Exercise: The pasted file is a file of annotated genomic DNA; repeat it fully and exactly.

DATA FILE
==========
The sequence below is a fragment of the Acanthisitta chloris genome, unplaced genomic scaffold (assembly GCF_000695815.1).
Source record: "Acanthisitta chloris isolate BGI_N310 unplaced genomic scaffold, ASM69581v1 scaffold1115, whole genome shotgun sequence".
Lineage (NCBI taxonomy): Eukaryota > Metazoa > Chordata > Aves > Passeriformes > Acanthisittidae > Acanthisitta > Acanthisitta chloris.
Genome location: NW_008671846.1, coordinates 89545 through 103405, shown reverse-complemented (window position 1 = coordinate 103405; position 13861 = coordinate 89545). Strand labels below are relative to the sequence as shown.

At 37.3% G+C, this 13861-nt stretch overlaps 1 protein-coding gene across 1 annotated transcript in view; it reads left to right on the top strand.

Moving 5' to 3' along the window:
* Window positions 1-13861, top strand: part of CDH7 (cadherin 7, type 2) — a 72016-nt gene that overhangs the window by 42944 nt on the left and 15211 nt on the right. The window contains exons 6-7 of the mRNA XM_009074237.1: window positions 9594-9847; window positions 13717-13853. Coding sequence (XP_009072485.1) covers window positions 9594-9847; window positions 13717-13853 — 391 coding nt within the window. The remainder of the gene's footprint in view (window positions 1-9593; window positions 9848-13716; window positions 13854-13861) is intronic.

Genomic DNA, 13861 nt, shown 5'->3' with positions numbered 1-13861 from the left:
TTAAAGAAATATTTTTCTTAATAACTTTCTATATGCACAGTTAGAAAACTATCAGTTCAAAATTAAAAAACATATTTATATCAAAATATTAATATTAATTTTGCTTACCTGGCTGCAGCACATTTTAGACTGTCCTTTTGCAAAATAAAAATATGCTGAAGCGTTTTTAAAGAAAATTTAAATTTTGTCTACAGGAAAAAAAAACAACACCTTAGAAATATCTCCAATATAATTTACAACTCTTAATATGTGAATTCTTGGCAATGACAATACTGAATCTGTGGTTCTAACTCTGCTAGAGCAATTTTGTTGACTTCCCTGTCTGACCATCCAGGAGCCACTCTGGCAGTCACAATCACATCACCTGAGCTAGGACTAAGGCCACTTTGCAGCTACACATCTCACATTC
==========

The sequence below is a fragment of the Acanthisitta chloris genome, unplaced genomic scaffold (assembly GCF_000695815.1).
Source record: "Acanthisitta chloris isolate BGI_N310 unplaced genomic scaffold, ASM69581v1 scaffold1115, whole genome shotgun sequence".
Lineage (NCBI taxonomy): Eukaryota > Metazoa > Chordata > Aves > Passeriformes > Acanthisittidae > Acanthisitta > Acanthisitta chloris.
Genome location: NW_008671846.1, coordinates 89545 through 103405, shown reverse-complemented (window position 1 = coordinate 103405; position 13861 = coordinate 89545). Strand labels below are relative to the sequence as shown.

At 37.3% G+C, this 13861-nt stretch overlaps 1 protein-coding gene across 1 annotated transcript in view; it reads left to right on the top strand.

Moving 5' to 3' along the window:
* Window positions 1-13861, top strand: part of CDH7 (cadherin 7, type 2) — a 72016-nt gene that overhangs the window by 42944 nt on the left and 15211 nt on the right. The window contains exons 6-7 of the mRNA XM_009074237.1: window positions 9594-9847; window positions 13717-13853. Coding sequence (XP_009072485.1) covers window positions 9594-9847; window positions 13717-13853 — 391 coding nt within the window. The remainder of the gene's footprint in view (window positions 1-9593; window positions 9848-13716; window positions 13854-13861) is intronic.

Genomic DNA, 13861 nt, shown 5'->3' with positions numbered 1-13861 from the left:
TTAAAGAAATATTTTTCTTAATAACTTTCTATATGCACAGTTAGAAAACTATCAGTTCAAAATTAAAAAACATATTTATATCAAAATATTAATATTAATTTTGCTTACCTGGCTGCAGCACATTTTAGACTGTCCTTTTGCAAAATAAAAATATGCTGAAGCGTTTTTAAAGAAAATTTAAATTTTGTCTACAGGAAAAAAAAACAACACCTTAGAAATATCTCCAATATAATTTACAACTCTTAATATGTGAATTCTTGGCAATGACAATACTGAATCTGTGGTTCTAACTCTGCTAGAGCAATTTTGTTGACTTCCCTGTCTGACCATCCAGGAGCCACTCTGGCAGTCACAATCACATCACCTGAGCTAGGACTAAGGCCACTTTGCAGCTACACATCTCACATTC